State v. Winegar

Citation147 Ariz. 440,711 P.2d 579
Decision Date04 December 1985
Docket NumberNo. 6131,6131
PartiesSTATE of Arizona, Appellee, v. Sandra Kay WINEGAR, Appellant.
CourtSupreme Court of Arizona

Robert K. Corbin, Atty. Gen., William J. Schafer III, Chief Counsel, Crim. Div., Gary A. Fadell, Asst. Atty. Gen., Phoenix, for appellee.

George F. Klink, Phoenix, for appellant.

GORDON, Vice Chief Justice.

A jury convicted defendant, Sandra Kay Winegar, of first degree murder, A.R.S. § 13-1105; and armed robbery, A.R.S. § 13-1904. The trial court subsequently sentenced her to concurrent terms of life imprisonment for the murder and 10.5 years for the robbery.

On September 2, 1982, the body of a black male was found in the desert north of Phoenix. Sheriff's detectives later determined that the body was that of Dorzee "Bubba" Hill. Hill was a known heroin dealer who worked the "Buckeye Strip", an area of Buckeye Road in Phoenix bordered by 7th and 15th Avenues.

An autopsy determined that Hill died from a blow to the head made by a blunt instrument. Laboratory analysis of physical evidence found on Hill's body revealed the presence of cat hairs and hairs from a Caucasian person. Sheriff's detectives surmised that Hill was not killed in the desert but was murdered elsewhere and transported to the desert by car and dragged by more than one person to its place of discovery behind some bushes.

Further investigation led sheriff's detectives to believe that defendant and her boyfriend, Thomas Boyd Tittle, 1 were involved in the murder. Sheriff's detectives Al Weiss and Ralph Dominguez located defendant and Tittle in Hagerman, Idaho, defendant's home town. Dominguez and Weiss traveled to Hagerman where, on September 22, 1982, they contacted defendant and Tittle. After approximately four hours of questioning, defendant implicated herself and Tittle in the murder of Dorzee Hill.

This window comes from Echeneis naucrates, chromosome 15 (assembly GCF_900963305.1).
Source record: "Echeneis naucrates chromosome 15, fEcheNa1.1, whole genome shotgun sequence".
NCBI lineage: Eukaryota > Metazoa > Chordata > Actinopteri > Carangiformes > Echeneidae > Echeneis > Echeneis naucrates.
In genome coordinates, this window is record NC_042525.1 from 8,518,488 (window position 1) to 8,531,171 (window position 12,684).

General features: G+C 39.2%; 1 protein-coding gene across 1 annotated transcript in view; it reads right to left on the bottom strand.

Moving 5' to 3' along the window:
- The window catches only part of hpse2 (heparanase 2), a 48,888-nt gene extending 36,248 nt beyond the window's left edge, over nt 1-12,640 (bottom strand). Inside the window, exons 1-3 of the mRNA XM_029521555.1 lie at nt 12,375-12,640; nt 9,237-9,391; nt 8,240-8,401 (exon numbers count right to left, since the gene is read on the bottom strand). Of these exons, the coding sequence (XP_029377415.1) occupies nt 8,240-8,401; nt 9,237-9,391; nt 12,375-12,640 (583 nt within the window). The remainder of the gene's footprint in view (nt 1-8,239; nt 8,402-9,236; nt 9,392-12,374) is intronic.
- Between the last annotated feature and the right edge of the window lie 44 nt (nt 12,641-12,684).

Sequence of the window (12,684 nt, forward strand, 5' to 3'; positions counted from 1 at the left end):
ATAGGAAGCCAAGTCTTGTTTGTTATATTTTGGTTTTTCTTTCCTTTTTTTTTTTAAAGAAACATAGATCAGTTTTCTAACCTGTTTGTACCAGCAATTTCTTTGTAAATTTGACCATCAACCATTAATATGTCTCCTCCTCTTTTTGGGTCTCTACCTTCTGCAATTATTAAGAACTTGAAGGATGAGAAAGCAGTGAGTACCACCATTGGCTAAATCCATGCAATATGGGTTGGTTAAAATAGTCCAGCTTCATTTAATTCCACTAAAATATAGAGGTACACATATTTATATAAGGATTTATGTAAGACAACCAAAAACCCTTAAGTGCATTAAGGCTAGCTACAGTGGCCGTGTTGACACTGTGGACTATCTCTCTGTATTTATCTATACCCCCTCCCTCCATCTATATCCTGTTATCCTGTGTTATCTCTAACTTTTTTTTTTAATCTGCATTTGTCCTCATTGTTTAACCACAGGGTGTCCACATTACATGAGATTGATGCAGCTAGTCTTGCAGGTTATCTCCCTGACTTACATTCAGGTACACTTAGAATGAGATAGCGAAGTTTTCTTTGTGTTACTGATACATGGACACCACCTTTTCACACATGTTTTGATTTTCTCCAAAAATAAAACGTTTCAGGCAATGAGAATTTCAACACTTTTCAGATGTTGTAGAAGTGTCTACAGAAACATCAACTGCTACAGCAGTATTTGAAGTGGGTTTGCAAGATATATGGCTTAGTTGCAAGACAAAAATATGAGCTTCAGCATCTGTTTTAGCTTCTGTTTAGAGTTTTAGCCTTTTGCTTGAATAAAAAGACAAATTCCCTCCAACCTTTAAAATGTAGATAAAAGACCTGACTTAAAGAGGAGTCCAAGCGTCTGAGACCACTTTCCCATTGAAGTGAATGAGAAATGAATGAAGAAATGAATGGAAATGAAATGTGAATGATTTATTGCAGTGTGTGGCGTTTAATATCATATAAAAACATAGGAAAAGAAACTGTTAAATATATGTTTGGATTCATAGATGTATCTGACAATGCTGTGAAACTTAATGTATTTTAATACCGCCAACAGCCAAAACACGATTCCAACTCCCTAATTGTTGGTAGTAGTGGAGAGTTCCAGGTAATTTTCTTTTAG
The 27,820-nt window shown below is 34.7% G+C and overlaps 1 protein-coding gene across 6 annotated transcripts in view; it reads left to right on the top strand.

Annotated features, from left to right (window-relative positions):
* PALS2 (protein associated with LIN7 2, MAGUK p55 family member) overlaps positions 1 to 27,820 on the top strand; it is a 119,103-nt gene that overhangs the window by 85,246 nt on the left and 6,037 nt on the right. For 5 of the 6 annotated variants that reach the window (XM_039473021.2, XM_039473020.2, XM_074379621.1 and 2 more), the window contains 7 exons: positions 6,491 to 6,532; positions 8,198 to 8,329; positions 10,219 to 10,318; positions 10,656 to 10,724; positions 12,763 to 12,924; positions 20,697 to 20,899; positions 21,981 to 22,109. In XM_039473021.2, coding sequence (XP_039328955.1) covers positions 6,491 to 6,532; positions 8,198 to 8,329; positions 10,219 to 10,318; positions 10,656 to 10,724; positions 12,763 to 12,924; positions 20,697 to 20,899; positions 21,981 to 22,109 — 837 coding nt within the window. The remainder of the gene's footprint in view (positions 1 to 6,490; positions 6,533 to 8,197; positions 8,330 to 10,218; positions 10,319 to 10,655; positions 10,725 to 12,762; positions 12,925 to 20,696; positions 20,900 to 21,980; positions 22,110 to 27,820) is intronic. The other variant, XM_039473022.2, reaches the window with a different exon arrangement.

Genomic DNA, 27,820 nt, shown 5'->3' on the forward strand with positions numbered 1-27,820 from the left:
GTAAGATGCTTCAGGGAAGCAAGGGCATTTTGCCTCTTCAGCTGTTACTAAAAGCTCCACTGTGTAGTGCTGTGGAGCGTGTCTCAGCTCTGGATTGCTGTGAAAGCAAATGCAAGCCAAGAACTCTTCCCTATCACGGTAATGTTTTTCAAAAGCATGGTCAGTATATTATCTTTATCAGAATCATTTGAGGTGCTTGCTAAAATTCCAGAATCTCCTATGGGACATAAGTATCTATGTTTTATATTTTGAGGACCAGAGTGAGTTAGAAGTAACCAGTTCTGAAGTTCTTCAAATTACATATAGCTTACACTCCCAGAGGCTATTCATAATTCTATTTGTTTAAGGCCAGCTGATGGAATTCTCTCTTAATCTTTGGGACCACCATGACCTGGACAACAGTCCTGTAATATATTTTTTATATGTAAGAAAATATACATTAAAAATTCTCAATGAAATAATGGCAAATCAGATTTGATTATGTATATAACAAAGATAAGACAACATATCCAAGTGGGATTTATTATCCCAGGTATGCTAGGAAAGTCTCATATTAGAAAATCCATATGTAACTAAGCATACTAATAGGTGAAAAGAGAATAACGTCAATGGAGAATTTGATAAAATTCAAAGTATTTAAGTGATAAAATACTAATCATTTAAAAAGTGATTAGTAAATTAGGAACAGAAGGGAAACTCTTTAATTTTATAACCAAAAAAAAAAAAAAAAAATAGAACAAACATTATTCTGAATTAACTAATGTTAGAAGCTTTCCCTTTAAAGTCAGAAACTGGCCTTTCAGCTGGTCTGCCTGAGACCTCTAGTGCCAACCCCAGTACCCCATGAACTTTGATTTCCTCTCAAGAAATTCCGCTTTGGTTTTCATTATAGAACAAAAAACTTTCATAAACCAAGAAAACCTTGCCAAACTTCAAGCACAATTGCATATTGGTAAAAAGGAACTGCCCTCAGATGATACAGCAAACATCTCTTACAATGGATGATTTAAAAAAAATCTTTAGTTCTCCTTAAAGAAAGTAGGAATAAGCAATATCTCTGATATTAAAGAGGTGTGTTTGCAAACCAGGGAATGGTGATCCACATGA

Defendant's confession was admitted at trial over her objections. The state also called Jack Henry pursuant to a grant of immunity. Henry testified that he and Tittle had discussed a plan in which they would beat Dorzee Hill and rob him of his drugs and money. Defendant was present when Henry and Tittle planned the killing. No explanation was given for the failure to carry out this plan.

In her defense, defendant recanted her confession, and she said she was tricked into helping Tittle murder Hill. She also testified that she told Tittle not to beat Hill, that she did not know Tittle would use an axe on Hill, and that she had no intent to aid Tittle.

Defendant raises numerous issues, but because of our disposition of the case we need only decide one. We have jurisdiction pursuant to Ariz. Const. art. 6, § 5(3) and A.R.S. §§ 13-4031 and -4032.


Defendant contends that her confession resulted from an illegal arrest, and, therefore, should have been suppressed at trial. The state argues that defendant voluntarily agreed to accompany law enforcement authorities and answer their questions, hence no arrest occurred. Thus, the state contends, defendant's confession was admissible as the product of a consensual encounter with the sheriffs.

The existence of an arrest depends upon the circumstances surrounding defendant's contact with the sheriffs, see authorities cited infra, and therefore we must examine the facts in some detail.